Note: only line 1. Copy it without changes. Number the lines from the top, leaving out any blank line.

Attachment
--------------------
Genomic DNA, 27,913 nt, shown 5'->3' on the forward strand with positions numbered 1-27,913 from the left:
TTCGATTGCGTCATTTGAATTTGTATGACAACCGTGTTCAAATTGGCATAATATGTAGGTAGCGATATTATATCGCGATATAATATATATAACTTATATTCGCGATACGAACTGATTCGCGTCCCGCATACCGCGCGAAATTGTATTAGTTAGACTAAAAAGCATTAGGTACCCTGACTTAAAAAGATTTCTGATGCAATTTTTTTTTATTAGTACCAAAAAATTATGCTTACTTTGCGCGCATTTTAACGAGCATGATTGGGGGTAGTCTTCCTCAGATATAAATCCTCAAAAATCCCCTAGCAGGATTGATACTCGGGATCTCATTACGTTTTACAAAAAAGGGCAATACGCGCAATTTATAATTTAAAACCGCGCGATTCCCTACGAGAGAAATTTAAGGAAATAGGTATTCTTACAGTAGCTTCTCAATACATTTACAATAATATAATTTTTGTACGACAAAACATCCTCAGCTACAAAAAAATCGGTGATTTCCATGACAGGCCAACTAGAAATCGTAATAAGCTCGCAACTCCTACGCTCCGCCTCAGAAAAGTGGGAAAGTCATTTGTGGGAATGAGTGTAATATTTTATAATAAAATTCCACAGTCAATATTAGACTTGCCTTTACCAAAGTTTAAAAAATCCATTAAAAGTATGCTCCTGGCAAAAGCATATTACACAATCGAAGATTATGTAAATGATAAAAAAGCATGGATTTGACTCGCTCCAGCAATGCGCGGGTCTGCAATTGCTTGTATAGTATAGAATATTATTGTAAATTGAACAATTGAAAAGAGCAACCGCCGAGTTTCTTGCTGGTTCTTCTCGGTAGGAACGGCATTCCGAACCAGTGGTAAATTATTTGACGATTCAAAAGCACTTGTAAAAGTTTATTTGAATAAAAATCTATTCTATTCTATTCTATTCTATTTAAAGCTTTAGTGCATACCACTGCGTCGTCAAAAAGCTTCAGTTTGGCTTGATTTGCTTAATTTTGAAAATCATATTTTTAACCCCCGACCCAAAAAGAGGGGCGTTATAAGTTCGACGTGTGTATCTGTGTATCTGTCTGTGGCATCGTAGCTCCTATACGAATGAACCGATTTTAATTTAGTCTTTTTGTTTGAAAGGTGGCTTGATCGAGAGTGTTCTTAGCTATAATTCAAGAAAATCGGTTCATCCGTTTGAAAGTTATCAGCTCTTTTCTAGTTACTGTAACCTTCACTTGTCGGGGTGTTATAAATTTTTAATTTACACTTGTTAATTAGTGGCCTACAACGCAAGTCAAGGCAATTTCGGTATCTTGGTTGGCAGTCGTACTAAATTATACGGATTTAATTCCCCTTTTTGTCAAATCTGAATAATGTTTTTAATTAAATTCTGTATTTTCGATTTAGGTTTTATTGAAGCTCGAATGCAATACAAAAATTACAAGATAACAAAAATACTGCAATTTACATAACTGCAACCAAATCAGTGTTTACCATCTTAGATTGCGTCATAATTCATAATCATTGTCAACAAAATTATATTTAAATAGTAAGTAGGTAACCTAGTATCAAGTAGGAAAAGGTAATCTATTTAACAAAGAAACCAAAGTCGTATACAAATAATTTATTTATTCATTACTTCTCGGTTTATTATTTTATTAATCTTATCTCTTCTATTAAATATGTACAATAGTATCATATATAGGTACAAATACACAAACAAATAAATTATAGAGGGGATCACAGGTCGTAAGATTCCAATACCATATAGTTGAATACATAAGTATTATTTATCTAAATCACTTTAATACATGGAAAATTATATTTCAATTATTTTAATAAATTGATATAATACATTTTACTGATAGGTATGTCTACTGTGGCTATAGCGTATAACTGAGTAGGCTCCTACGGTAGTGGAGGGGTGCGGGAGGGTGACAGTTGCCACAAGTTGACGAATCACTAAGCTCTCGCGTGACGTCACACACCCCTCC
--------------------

Genomic DNA, 27,913 nt, shown 5'->3' on the forward strand with positions numbered 1-27,913 from the left: